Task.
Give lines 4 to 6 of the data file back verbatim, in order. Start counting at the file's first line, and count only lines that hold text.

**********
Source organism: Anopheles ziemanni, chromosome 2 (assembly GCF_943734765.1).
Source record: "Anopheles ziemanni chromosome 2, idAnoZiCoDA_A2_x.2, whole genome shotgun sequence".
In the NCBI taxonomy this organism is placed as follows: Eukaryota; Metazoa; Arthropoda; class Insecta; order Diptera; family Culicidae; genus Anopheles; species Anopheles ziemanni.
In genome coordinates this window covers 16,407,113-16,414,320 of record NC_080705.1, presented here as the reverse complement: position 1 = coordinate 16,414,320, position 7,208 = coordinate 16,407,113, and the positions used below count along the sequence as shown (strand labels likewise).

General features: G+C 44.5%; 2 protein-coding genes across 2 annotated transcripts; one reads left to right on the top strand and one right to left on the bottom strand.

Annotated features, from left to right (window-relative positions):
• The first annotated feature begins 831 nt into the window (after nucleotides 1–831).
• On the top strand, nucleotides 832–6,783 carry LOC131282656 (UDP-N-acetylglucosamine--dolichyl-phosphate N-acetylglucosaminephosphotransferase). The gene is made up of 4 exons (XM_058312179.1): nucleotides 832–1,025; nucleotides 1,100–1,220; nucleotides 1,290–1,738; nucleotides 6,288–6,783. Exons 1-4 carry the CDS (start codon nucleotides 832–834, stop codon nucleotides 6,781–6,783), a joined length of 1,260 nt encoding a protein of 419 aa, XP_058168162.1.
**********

In genome coordinates this window covers 16,407,113-16,414,320 of record NC_080705.1, presented here as the reverse complement: position 1 = coordinate 16,414,320, position 7,208 = coordinate 16,407,113, and the positions used below count along the sequence as shown (strand labels likewise).

General features: G+C 44.5%; 2 protein-coding genes across 2 annotated transcripts; one reads left to right on the top strand and one right to left on the bottom strand.

Annotated features, from left to right (window-relative positions):